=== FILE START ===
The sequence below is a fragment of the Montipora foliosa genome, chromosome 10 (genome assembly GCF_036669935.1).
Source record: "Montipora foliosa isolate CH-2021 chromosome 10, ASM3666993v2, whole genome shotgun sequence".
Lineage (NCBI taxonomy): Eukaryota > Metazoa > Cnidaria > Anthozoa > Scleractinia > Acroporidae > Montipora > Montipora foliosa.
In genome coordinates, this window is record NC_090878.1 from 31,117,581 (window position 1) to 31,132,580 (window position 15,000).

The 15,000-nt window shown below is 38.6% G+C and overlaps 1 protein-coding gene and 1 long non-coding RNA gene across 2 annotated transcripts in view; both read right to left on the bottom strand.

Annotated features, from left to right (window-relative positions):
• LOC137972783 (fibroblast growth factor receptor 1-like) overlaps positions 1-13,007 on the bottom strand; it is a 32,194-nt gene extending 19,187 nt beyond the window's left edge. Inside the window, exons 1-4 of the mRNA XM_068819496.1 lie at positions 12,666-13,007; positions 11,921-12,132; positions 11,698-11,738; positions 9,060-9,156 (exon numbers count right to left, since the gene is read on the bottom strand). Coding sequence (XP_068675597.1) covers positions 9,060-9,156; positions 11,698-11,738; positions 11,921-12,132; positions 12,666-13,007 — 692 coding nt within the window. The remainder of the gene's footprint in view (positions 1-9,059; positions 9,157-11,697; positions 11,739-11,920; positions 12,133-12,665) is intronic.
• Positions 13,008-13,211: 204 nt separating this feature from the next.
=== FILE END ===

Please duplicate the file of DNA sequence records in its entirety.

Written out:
The sequence below is a fragment of the Montipora foliosa genome, chromosome 10 (genome assembly GCF_036669935.1).
Source record: "Montipora foliosa isolate CH-2021 chromosome 10, ASM3666993v2, whole genome shotgun sequence".
Lineage (NCBI taxonomy): Eukaryota > Metazoa > Cnidaria > Anthozoa > Scleractinia > Acroporidae > Montipora > Montipora foliosa.
In genome coordinates, this window is record NC_090878.1 from 31,117,581 (window position 1) to 31,132,580 (window position 15,000).

The 15,000-nt window shown below is 38.6% G+C and overlaps 1 protein-coding gene and 1 long non-coding RNA gene across 2 annotated transcripts in view; both read right to left on the bottom strand.

Annotated features, from left to right (window-relative positions):
• LOC137972783 (fibroblast growth factor receptor 1-like) overlaps positions 1-13,007 on the bottom strand; it is a 32,194-nt gene extending 19,187 nt beyond the window's left edge. Inside the window, exons 1-4 of the mRNA XM_068819496.1 lie at positions 12,666-13,007; positions 11,921-12,132; positions 11,698-11,738; positions 9,060-9,156 (exon numbers count right to left, since the gene is read on the bottom strand). Coding sequence (XP_068675597.1) covers positions 9,060-9,156; positions 11,698-11,738; positions 11,921-12,132; positions 12,666-13,007 — 692 coding nt within the window. The remainder of the gene's footprint in view (positions 1-9,059; positions 9,157-11,697; positions 11,739-11,920; positions 12,133-12,665) is intronic.
• Positions 13,008-13,211: 204 nt separating this feature from the next.